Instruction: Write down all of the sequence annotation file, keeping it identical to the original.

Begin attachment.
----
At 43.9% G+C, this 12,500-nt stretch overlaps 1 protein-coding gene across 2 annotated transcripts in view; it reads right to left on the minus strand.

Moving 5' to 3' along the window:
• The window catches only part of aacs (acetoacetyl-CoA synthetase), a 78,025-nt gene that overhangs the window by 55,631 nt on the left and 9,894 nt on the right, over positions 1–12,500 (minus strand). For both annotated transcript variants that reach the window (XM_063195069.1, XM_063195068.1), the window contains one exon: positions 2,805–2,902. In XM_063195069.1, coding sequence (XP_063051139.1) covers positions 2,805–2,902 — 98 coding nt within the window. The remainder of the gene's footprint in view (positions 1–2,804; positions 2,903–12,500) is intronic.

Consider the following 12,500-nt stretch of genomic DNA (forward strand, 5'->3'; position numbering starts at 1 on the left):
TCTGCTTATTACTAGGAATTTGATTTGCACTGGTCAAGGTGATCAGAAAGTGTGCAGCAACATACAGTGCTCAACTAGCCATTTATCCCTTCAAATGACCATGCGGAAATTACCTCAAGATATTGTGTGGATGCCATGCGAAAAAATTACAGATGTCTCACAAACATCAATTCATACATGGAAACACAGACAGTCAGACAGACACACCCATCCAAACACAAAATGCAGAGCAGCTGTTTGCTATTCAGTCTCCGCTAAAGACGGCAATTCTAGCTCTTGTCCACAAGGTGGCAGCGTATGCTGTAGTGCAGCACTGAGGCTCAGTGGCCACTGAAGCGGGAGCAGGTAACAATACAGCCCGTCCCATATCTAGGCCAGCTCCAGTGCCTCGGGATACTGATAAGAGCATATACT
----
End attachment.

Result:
At 43.9% G+C, this 12,500-nt stretch overlaps 1 protein-coding gene across 2 annotated transcripts in view; it reads right to left on the minus strand.

Moving 5' to 3' along the window:
• The window catches only part of aacs (acetoacetyl-CoA synthetase), a 78,025-nt gene that overhangs the window by 55,631 nt on the left and 9,894 nt on the right, over positions 1–12,500 (minus strand). For both annotated transcript variants that reach the window (XM_063195069.1, XM_063195068.1), the window contains one exon: positions 2,805–2,902. In XM_063195069.1, coding sequence (XP_063051139.1) covers positions 2,805–2,902 — 98 coding nt within the window. The remainder of the gene's footprint in view (positions 1–2,804; positions 2,903–12,500) is intronic.

Consider the following 12,500-nt stretch of genomic DNA (forward strand, 5'->3'; position numbering starts at 1 on the left):
TCTGCTTATTACTAGGAATTTGATTTGCACTGGTCAAGGTGATCAGAAAGTGTGCAGCAACATACAGTGCTCAACTAGCCATTTATCCCTTCAAATGACCATGCGGAAATTACCTCAAGATATTGTGTGGATGCCATGCGAAAAAATTACAGATGTCTCACAAACATCAATTCATACATGGAAACACAGACAGTCAGACAGACACACCCATCCAAACACAAAATGCAGAGCAGCTGTTTGCTATTCAGTCTCCGCTAAAGACGGCAATTCTAGCTCTTGTCCACAAGGTGGCAGCGTATGCTGTAGTGCAGCACTGAGGCTCAGTGGCCACTGAAGCGGGAGCAGGTAACAATACAGCCCGTCCCATATCTAGGCCAGCTCCAGTGCCTCGGGATACTGATAAGAGCATATACT